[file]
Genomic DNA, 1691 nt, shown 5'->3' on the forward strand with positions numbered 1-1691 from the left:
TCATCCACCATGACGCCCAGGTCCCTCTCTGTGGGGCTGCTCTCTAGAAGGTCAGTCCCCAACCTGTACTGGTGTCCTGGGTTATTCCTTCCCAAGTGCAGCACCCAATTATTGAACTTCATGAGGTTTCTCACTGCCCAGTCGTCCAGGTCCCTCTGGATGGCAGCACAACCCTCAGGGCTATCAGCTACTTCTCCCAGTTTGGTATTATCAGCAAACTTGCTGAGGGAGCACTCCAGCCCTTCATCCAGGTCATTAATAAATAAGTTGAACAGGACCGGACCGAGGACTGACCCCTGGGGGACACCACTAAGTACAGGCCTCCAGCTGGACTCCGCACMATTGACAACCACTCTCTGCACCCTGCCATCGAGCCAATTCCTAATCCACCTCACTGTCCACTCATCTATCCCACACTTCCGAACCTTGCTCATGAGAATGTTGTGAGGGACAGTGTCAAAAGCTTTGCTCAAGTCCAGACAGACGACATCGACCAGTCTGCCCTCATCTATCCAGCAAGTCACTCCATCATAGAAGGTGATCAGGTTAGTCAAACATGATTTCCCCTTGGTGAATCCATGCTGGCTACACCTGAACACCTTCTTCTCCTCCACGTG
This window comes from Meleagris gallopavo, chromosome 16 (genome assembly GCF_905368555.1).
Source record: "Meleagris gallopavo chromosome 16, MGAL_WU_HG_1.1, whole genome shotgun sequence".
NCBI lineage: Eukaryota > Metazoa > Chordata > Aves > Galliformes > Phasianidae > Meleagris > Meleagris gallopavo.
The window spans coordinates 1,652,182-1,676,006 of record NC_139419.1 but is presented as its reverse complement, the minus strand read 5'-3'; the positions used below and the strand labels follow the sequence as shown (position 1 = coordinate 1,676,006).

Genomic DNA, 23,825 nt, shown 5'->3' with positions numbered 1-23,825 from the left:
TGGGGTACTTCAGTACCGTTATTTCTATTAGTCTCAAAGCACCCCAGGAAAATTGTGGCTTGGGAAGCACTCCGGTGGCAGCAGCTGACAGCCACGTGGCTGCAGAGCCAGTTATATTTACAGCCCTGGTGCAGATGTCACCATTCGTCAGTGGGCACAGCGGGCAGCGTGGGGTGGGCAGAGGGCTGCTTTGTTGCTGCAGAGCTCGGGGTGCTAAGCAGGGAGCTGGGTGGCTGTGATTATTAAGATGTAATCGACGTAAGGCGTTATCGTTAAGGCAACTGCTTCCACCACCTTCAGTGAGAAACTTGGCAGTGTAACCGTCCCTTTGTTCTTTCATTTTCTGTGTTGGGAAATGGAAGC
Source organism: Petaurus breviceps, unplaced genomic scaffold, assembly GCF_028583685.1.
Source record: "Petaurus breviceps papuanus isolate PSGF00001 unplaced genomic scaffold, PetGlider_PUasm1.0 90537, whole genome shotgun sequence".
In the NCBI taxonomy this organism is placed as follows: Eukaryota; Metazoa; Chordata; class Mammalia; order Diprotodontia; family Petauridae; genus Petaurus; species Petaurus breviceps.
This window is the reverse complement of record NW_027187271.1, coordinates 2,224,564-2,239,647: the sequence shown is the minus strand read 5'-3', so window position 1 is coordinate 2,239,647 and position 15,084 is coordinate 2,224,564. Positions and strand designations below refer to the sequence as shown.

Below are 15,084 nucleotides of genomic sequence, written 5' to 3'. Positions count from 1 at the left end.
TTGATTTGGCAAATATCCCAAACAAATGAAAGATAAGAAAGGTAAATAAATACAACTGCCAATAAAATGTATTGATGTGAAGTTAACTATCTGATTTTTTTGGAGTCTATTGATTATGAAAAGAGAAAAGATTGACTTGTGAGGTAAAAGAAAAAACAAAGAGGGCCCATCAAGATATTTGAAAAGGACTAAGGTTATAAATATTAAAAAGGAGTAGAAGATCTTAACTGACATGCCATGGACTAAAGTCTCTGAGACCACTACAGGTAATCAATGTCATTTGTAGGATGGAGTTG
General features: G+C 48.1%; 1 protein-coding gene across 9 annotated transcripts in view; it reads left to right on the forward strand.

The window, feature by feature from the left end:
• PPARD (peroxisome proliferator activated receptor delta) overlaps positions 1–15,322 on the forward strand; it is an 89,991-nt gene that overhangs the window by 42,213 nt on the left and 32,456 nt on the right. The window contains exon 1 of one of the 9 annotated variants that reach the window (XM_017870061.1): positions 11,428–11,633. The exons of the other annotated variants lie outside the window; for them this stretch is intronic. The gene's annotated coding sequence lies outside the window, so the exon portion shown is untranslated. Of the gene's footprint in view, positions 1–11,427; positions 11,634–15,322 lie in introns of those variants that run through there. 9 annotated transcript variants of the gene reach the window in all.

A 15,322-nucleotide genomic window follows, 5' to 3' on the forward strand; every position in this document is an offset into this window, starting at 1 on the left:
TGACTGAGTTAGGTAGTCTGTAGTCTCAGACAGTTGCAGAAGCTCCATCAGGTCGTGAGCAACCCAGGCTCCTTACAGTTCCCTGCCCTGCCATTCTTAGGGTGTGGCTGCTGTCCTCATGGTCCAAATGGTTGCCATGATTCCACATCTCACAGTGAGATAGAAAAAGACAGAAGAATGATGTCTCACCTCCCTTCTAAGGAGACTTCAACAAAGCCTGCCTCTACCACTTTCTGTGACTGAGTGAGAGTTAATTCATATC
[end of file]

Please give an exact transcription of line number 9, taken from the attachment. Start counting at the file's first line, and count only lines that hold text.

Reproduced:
Source organism: Petaurus breviceps, unplaced genomic scaffold, assembly GCF_028583685.1.